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Associations Now

Mentorship Musts

ASSOCIATIONS NOW, July 2010, Feature

By: Edited by Samantha Whitehorne

Summary: What are the elements of a successful mentoring relationship? Four pairs (including one that's been together for more than three decades) take a closer look, as the mentees turn the table on their mentors and ask them that very question and more.

Almost everyone has at least one mentor in his or her life. Maybe it's a parent, relative, coach, current or former colleague, or just someone you admire or aspire to be like. However the relationship starts, mentors teach their mentees lessons that they will take with them as they continue their personal and professional careers. But this relationship goes both ways; mentors learn just as much from their mentees.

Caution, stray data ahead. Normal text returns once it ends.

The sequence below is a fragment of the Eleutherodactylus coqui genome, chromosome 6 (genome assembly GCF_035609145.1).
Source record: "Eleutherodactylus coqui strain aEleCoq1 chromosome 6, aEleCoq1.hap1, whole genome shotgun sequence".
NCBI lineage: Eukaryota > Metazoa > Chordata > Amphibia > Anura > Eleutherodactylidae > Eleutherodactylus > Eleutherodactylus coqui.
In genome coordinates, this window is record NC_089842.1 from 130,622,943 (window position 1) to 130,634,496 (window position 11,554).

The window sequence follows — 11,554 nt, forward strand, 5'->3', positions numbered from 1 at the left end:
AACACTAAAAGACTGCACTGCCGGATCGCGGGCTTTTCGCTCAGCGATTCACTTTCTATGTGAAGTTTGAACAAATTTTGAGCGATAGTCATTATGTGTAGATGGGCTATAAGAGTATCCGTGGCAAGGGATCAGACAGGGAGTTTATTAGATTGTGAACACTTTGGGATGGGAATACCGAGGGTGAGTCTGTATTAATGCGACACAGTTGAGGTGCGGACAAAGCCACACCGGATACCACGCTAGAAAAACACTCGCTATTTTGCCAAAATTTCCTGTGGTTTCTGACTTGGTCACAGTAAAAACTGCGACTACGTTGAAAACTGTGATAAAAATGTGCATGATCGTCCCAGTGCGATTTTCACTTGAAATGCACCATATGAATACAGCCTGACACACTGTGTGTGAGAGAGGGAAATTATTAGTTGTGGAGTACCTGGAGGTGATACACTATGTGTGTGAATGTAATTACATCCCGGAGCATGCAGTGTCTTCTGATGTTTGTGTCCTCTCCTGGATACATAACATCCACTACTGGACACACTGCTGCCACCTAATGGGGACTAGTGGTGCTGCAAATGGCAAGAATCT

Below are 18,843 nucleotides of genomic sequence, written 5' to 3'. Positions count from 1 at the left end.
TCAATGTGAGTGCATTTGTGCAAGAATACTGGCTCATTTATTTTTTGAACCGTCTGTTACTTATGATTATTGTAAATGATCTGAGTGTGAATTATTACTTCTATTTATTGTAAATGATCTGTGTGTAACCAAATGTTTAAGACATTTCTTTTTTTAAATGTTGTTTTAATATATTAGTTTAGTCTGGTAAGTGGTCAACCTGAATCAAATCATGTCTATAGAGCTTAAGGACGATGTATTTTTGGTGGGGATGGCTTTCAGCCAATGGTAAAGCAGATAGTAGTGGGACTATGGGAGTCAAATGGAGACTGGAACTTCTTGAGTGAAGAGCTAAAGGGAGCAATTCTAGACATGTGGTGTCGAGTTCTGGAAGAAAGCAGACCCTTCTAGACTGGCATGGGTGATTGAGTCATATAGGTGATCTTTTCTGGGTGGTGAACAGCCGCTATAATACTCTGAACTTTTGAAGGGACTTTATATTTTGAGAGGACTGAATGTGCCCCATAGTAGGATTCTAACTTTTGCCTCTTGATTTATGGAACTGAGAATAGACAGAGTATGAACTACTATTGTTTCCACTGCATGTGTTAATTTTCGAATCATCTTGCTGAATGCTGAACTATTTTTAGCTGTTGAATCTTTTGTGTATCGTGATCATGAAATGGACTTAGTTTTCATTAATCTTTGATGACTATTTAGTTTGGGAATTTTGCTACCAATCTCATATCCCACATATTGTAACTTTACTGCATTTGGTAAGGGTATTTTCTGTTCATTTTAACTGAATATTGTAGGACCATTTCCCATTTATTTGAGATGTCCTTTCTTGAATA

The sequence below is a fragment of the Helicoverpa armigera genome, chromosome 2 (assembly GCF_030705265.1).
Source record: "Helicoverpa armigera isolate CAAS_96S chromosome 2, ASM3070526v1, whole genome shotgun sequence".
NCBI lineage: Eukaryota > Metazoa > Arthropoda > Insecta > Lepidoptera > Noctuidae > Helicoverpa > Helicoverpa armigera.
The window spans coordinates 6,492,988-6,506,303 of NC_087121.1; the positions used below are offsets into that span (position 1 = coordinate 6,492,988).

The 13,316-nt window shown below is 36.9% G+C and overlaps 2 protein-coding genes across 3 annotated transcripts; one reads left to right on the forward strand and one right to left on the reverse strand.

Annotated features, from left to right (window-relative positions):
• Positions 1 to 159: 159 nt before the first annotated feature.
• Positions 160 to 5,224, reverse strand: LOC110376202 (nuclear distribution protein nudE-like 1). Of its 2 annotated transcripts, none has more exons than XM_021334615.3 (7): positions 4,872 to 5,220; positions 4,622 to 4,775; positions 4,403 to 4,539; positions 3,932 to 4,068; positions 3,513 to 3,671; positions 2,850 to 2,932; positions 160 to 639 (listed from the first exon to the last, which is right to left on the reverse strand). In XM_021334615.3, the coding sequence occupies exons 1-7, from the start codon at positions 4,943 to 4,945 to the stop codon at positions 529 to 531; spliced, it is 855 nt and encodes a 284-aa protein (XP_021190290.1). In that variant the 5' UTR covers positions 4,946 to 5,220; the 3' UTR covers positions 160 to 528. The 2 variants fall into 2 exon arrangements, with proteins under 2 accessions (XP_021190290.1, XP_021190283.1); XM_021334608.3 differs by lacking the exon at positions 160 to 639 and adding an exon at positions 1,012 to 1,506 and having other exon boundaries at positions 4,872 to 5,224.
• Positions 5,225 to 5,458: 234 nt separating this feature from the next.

Associations Now asked four mentees to interview their mentors.In the following pages they share not only what they've learned from the mentoring relationship but also what's challenged them and what they see as the secrets to mentorship success.

 

Midwesterners With Shared Values

Mentor: Glenn W. Bostrom, chairman emeritus, Bostrom Corporation

Mentee: Randy Lindner, CAE, president, Bostrom Corporation

Length of mentorship: Almost 32 years. (Glenn is now 95 years old.) They were paired up in September 1978, when Randy joined the Bostrom team in Monterey, California.

Randy: Why did you decide to become a mentor?

Glenn: I don't think I set out to be a mentor, but a couple of factors came into play, and our relationship just seemed to evolve and grow. You were visiting California on vacation and came into the office for an interview. You made an impression on me. You were dependable. We were both from Iowa, and I remember we kidded each other about being Iowa farm boys and talked about our Midwestern values. …